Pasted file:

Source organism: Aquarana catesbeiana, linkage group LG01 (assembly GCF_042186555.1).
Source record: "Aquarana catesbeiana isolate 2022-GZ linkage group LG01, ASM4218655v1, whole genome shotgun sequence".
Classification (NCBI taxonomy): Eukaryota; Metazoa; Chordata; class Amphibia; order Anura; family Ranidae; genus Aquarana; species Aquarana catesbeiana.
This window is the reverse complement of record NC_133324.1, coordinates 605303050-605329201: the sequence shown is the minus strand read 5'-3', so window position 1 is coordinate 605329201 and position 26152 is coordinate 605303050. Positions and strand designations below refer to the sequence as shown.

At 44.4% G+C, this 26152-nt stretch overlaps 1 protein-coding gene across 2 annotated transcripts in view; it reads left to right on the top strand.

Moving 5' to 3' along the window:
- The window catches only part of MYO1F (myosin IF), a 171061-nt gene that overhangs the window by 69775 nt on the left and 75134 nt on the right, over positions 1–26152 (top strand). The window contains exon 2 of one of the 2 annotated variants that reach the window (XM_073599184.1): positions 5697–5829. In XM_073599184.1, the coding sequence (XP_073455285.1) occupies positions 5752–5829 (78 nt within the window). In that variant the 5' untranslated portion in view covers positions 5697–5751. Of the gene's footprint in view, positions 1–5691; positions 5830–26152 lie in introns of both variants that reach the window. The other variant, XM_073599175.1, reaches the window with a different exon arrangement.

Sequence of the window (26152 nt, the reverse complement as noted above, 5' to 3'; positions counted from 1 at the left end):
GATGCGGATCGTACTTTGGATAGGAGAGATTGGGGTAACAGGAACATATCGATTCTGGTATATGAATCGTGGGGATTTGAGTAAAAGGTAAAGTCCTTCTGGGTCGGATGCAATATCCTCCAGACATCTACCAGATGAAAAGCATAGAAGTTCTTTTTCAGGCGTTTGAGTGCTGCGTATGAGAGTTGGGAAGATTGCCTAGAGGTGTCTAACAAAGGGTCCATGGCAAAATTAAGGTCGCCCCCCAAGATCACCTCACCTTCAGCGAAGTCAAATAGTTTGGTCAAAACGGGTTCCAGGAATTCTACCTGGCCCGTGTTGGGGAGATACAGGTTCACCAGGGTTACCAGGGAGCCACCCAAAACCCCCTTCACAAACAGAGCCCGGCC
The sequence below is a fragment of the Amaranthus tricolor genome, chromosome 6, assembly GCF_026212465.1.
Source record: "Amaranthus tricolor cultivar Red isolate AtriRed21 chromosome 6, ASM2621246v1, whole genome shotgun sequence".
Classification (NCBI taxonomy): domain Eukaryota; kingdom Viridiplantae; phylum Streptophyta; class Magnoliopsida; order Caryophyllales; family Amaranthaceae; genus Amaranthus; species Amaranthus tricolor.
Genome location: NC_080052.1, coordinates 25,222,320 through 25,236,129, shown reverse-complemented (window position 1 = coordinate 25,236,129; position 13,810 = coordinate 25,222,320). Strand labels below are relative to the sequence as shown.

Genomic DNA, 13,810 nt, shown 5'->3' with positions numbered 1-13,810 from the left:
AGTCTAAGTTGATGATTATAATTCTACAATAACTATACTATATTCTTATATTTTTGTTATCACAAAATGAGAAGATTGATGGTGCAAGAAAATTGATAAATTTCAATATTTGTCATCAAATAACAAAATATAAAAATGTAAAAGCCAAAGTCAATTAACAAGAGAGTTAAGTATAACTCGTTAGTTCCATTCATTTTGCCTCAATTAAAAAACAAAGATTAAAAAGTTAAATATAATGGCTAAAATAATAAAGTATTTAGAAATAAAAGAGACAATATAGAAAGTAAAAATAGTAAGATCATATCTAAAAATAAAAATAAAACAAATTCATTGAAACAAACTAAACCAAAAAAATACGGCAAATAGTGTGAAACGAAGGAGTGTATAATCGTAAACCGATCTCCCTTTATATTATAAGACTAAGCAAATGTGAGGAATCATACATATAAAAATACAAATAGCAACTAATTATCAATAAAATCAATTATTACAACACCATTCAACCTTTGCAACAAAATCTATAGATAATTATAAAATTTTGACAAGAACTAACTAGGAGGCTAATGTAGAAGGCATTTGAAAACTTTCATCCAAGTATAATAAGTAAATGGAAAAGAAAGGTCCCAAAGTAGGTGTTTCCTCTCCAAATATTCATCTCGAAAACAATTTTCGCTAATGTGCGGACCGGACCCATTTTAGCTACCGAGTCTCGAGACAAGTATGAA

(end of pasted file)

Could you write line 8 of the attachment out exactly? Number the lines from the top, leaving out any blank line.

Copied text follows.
Sequence of the window (26152 nt, the reverse complement as noted above, 5' to 3'; positions counted from 1 at the left end):